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New Member

Trying to determine where the traffic is coming from

I have an Internet facing 3800 router and looking at the netflow and nbar results (using the GUI) I see some traffic that should not be on the network such as vdolive, napster,pcanywhere,edonkey, etc.

When I try to view the toptalkers, I get a message saying that this IOS will not support this feature.

So how do I determine which IP's are initiating this specific traffic?

Is sniffer the answer? Anything on the IOS?


Re: Trying to determine where the traffic is coming from

If you have a Catalyst switch that supports Switch Port Analyzer (SPAN), you might want to use it with a sniffer to maintain an ongoing awareness of what traffic exists on your network.

I would hope that you are utilizing interface ACLs and "inspection" on the router. If so you can generate an audit trail via syslog messages (giving you session visibility etc.).

ip inspect audit-trail

The "APPFW" inspection feature would allow you to curb these applications if they are being tunneled through port 80.

If these applications are making it to the Internet side, and if you are using NAT, you could use the following to quickly determine which internal host was involved:

show ip nat translations

New Member

Re: Trying to determine where the traffic is coming from

I am trying to capture the traffic on a C3845-IPBASE-M with IOS Version 12.4(13r)T.

I am unsure how and where to apply the ip inspect command. I tried it from config mode but that function does not exist. Tried the same on the switch (CAT3750) but no luck there as well.

Re: Trying to determine where the traffic is coming from

If the "ip inspect" command is not available in global configuration mode on the router, it is most likely because of the IPBASE image in use.

The inspection feature is used to provision a return path by opening temporary dynamic holes in the ACLs encountered by returning traffic, as well as performing other key functions (protocol conformance, etc.). It reduces ACL configuration requirements considerably.

Using SPAN on the switch (assuming it's supported) would give you visibility into the sources of the undesired traffic.

If SPAN is unsupported, you might configure the switch port and router interface for half-duplex, and insert a hub between them so that you can gain visibility with a sniffer.

The hub shouldn't create an issue even in the presence of other encapsulations (e.g.: 802.1Q VLAN headers), but it's a good idea to look at the port/interface error counters before and after injecting the hub to verify that you are not introducing an issue.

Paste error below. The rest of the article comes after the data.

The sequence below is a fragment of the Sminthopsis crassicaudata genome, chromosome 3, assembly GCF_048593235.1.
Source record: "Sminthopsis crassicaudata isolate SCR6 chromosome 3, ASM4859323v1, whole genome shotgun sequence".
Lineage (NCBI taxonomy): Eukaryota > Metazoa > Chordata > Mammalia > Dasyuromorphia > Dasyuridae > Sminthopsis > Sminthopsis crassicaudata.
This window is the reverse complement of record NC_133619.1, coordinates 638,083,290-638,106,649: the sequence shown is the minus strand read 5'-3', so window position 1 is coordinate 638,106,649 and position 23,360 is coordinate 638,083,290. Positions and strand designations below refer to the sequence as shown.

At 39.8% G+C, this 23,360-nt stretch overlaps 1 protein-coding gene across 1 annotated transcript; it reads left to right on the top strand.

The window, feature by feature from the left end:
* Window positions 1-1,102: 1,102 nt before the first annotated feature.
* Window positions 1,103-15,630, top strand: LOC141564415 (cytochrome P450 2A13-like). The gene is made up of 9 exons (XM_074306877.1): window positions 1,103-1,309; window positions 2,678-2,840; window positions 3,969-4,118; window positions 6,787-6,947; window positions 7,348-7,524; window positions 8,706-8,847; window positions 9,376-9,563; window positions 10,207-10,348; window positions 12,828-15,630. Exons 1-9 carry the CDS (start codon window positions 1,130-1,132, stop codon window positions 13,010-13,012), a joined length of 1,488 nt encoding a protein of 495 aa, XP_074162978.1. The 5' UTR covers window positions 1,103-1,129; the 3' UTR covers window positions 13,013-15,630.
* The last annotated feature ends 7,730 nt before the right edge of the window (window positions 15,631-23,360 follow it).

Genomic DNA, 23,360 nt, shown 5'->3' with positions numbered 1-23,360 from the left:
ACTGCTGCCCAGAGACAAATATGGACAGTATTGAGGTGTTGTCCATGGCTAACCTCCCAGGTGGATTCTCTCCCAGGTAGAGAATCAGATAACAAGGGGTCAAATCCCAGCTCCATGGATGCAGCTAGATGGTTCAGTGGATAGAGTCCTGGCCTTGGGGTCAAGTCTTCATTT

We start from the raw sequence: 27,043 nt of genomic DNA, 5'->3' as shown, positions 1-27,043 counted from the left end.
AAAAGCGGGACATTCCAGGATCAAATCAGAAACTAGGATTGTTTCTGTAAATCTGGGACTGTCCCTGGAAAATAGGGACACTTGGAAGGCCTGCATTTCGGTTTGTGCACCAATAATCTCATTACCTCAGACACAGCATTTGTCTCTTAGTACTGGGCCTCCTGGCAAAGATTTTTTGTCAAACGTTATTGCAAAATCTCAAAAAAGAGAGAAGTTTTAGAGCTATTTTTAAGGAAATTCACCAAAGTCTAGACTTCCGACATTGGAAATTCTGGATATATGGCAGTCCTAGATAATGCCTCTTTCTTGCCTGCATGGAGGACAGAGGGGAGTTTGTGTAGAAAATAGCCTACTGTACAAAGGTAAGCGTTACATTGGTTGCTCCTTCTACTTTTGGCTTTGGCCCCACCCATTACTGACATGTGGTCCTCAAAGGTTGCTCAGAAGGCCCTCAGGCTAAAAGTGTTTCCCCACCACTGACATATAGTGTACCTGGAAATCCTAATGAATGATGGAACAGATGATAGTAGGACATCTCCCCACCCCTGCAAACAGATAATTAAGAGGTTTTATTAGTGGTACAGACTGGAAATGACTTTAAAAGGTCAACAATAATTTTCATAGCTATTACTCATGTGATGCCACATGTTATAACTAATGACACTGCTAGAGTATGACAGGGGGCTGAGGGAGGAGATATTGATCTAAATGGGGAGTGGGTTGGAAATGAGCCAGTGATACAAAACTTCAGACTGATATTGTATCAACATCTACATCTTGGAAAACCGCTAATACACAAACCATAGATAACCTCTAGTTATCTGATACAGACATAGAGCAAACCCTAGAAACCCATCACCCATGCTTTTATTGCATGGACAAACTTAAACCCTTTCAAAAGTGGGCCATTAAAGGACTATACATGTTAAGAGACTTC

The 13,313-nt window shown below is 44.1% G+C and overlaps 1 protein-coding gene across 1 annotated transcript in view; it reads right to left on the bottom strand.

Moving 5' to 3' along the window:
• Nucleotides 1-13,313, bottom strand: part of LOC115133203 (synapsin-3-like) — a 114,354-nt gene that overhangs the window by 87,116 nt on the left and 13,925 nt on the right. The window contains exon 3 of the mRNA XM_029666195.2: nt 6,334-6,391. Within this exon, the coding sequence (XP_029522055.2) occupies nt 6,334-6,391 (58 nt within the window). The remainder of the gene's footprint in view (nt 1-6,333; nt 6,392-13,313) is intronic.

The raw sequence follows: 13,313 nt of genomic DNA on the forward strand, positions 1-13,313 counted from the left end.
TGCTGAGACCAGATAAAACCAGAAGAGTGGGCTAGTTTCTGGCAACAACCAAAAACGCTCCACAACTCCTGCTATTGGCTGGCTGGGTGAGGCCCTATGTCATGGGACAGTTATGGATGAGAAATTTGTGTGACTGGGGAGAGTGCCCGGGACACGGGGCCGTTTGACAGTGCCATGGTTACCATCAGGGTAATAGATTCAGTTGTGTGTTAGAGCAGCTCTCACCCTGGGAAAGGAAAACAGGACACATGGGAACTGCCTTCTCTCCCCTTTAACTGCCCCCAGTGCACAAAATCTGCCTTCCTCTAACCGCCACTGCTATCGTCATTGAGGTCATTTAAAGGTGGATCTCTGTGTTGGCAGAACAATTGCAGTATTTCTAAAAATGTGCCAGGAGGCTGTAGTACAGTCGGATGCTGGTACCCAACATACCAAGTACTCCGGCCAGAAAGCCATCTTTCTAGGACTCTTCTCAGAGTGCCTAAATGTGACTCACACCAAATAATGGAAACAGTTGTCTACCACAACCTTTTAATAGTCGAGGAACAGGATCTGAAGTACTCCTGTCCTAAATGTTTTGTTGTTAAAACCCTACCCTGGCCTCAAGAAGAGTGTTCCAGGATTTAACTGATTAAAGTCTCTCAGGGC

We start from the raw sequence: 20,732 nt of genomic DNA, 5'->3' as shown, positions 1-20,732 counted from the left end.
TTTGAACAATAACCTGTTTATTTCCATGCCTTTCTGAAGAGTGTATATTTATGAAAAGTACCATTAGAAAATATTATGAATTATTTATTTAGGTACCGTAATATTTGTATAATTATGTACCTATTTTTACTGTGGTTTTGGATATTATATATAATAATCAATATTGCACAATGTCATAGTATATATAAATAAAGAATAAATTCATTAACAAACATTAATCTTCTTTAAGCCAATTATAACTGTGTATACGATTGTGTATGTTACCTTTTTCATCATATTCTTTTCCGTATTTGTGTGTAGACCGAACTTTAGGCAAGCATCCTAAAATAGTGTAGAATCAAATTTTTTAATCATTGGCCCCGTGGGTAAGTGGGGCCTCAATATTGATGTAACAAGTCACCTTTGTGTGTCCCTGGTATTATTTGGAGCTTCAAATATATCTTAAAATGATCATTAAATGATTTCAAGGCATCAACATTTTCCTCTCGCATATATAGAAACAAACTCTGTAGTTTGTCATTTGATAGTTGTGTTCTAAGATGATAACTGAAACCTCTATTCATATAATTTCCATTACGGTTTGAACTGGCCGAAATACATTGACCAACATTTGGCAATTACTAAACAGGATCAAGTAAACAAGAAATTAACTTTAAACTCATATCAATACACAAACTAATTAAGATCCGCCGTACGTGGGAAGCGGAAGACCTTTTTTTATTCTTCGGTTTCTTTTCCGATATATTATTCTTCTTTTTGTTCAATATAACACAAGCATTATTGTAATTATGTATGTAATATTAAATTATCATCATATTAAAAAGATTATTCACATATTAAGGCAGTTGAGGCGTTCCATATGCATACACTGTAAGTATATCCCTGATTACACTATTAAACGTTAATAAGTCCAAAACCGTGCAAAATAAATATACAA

Usually a good idea to unbind the IP stack from the sniffer NIC.

As stated previously, the "show ip nat translations" command (assuming NAT in use) would quickly identify the hosts responsible for most of the undesired application traffic. This is less true for the offending applications that are utilizing port 80 tunneling. It would be hard to distinguish it from HTTP in the translations.

New Member

Re: Trying to determine where the traffic is coming from

IP Inspect is a CBAC feature so FW images is what you would need there

Have you tried referencing this link for proper netflow top talker setup

Also you ca do a log-input acl followed by permit any against some of the traffic and it will display hits against the app traffic

Re: Trying to determine where the traffic is coming from

New Member

Re: Trying to determine where the traffic is coming from

We do in fact have SolarWind (Engineering version) which does have netflow tools. However, I don't believe my IOS supports netflow. I tried to apply the following on one of interfaces and the command is not available:

ip nbar protocol-discovery

ip flow ingress

ip flow egress

This is what I am running:

C3750E Software (C3750E-UNIVERSALK9-M), Version 12.2(40)SE

I will simply connect a wireshark sniffer in the hope to determine where the traffic is coming from.

I am now seeing that the basic IOS is very limited when it comes to troubleshooting. I was unable to find IOS commands (with the basic version) that can detect where traffic is coming from, which protocols are running on a particular port, etc.

Re: Trying to determine where the traffic is coming from

I'm not using the same platform as you, so I can't be sure if the following is true of your scenario.

However, if you were looking to determine whether NetFlow was supported, I would have expected you to look for the presence of the "ip flow-export" command in global configuration mode.


router(config)# ip flow-export source loopback0

router(config)# ip flow-export version 5

router(config)# ip flow-export destination 2055

interface FastEthernet0

ip route-cache flow


interface FastEthernet0.8

ip flow ingress

... depending on whether you are looking to collect from the physical interface, subinterface, or both. Some NetFlow Collectors do not support NetFlow configured directly on sub-interfaces, and require that it be configured on the physical interface.

To facilitate CLI access to NetFlow data, consider:

ip flow-top-talkers

top 50

sort-by packets

show ip flow top-talkers

I do think network taps should be in place to facilitate access with Wireshark, even if you utilize NetFlow. It is a primary tool that aids implementation, monitoring and diagnosis.

Re: Trying to determine where the traffic is coming from

Netflow is not supported on 3750.

Use a sniffer and SPAN.